Having solved the technical issues, the team was interested in finding out whether its approach could benefit the users of a particular class of 3D-printed objects: customized prosthetic devices. While the growing popularity and affordability of 3D printing has the potential to lower barriers of access to such specialized equipment, there is no practical way to track what happens with the devices once they are with the user — and evidence suggests that the abandonment rate for assistive technologies could be as high as 75%. But armed with embedded analytics, technologies such as the e-NABLE prosthetic limb, which assists children with hand abnormalities, could potentially track frequency of use as well as finer-grained data on rotation angle and direction to paint a fuller picture of how users are – or aren’t – benefiting from these devices.
For Mankoff, who has done extensive work in this area, the combination of 3D printing and backscatter technology is an opportunity to not only get to the root of those statistics, but hopefully, to turn the numbers around. “This system will give us a higher-fidelity picture of what is going on,” Mankoff explained. “Right now we don’t have a way of tracking if and how people are using e-NABLE hands. Ultimately what I’d like to do with these data is predict whether or not people are going to abandon a device based on how they’re using it.”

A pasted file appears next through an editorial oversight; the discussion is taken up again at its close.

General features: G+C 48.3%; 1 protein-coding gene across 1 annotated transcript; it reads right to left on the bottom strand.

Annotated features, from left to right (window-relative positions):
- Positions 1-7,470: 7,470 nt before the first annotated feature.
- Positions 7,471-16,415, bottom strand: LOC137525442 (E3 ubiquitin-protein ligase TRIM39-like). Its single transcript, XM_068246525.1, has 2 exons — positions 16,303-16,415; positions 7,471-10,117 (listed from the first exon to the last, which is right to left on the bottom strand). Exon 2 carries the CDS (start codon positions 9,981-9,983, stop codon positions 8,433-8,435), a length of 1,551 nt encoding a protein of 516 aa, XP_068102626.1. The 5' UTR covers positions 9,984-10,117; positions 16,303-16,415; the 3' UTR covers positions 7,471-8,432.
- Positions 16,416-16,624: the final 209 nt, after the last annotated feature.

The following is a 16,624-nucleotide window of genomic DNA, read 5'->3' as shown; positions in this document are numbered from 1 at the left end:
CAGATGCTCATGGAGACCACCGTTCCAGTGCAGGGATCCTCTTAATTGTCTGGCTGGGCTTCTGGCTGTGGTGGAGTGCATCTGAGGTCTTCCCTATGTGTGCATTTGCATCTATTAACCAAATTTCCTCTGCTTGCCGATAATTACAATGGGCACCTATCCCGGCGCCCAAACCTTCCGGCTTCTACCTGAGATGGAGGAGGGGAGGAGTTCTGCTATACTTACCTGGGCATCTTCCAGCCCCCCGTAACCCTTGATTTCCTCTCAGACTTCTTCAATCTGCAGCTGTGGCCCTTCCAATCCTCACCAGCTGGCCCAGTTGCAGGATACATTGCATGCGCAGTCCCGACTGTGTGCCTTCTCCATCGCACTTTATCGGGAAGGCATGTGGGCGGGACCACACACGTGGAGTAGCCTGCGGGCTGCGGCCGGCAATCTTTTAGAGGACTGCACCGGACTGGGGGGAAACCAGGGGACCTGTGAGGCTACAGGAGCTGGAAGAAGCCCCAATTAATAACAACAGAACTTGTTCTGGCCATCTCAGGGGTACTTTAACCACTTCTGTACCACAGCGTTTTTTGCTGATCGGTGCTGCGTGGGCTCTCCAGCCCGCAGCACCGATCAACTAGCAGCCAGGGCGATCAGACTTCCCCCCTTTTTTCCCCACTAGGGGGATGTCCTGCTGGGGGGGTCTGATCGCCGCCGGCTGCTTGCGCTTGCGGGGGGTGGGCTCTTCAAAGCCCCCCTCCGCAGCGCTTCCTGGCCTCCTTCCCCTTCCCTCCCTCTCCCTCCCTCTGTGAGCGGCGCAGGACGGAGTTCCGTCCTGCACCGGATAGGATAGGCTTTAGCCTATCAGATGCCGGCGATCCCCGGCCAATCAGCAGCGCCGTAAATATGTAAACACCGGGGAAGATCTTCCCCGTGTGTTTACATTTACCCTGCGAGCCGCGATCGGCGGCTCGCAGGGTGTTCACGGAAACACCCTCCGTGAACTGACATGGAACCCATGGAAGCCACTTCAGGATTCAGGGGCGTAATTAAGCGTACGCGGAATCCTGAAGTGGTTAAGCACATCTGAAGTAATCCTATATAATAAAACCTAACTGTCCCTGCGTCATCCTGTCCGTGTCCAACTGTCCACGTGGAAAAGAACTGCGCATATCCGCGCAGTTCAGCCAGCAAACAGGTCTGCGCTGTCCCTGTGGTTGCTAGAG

The team will present its research paper at the Association for Computing Machinery’s Symposium on User Interface Software and Technology (UIST 2018) next week in Berlin, Germany.
For more on this project, read the UW News release here and visit the project page here. Also check out related stories by Engadget, MIT Technology Review, Silicon Republic, and Professional Engineering.